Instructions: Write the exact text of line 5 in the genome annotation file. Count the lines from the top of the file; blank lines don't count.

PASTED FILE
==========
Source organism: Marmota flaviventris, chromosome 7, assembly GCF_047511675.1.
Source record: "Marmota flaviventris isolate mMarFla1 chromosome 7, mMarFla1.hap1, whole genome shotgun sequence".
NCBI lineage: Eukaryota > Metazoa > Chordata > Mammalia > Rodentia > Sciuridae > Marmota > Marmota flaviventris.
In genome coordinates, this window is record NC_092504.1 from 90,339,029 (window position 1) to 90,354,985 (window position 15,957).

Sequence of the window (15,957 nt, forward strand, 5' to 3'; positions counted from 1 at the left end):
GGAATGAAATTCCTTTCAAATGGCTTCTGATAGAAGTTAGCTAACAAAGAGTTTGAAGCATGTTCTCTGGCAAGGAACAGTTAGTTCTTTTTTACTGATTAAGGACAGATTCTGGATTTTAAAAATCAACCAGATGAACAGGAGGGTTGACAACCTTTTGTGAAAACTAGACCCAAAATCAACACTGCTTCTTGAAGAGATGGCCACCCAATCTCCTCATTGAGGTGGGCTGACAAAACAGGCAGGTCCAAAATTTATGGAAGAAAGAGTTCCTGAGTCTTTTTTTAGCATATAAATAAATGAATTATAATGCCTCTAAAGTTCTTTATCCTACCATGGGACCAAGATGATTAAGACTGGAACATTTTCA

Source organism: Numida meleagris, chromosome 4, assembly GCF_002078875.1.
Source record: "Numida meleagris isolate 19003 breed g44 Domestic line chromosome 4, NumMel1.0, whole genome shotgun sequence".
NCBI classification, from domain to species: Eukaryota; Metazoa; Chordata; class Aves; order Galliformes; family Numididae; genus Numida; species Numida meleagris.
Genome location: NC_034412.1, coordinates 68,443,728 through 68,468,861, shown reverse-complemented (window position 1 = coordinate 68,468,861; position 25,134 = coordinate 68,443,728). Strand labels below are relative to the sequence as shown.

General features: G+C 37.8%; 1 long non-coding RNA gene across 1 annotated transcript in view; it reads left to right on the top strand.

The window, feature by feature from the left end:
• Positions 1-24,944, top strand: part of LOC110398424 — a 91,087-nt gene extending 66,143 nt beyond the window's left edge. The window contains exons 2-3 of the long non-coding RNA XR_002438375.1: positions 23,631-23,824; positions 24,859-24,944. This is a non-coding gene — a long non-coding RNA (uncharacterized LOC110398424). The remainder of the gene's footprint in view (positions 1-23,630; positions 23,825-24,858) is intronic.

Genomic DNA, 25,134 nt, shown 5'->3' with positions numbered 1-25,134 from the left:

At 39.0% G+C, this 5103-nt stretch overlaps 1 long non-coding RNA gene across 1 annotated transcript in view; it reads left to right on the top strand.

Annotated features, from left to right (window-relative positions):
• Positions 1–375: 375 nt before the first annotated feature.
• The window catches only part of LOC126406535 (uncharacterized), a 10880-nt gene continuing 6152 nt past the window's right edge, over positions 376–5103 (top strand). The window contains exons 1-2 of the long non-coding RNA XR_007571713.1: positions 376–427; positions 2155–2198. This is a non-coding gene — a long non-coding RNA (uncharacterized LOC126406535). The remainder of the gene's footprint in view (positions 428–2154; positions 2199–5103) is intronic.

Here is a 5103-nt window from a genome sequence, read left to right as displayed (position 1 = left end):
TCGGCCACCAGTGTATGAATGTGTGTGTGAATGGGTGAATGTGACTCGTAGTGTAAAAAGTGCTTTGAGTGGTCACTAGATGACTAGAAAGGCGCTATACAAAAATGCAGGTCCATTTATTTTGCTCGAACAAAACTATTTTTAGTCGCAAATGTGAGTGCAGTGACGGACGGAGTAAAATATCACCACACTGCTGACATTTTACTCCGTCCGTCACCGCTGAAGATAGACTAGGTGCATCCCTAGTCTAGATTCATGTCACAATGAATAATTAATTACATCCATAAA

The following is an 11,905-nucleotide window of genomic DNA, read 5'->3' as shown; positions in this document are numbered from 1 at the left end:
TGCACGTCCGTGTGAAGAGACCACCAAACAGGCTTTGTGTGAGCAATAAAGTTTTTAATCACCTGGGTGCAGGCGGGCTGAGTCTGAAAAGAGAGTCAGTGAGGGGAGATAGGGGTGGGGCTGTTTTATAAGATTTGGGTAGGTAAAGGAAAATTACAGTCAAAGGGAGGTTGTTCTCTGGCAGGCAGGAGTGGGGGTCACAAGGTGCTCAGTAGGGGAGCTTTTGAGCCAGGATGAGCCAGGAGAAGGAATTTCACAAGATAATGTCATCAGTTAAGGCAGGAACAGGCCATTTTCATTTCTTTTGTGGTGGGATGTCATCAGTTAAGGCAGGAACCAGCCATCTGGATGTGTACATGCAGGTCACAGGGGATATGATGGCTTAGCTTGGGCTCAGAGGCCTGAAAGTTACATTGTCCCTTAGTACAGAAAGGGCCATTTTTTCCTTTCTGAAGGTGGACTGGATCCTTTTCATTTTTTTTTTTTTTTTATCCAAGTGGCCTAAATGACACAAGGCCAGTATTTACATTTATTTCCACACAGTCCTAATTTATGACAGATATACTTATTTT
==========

Sequence of the window (15,957 nt, forward strand, 5' to 3'; positions counted from 1 at the left end):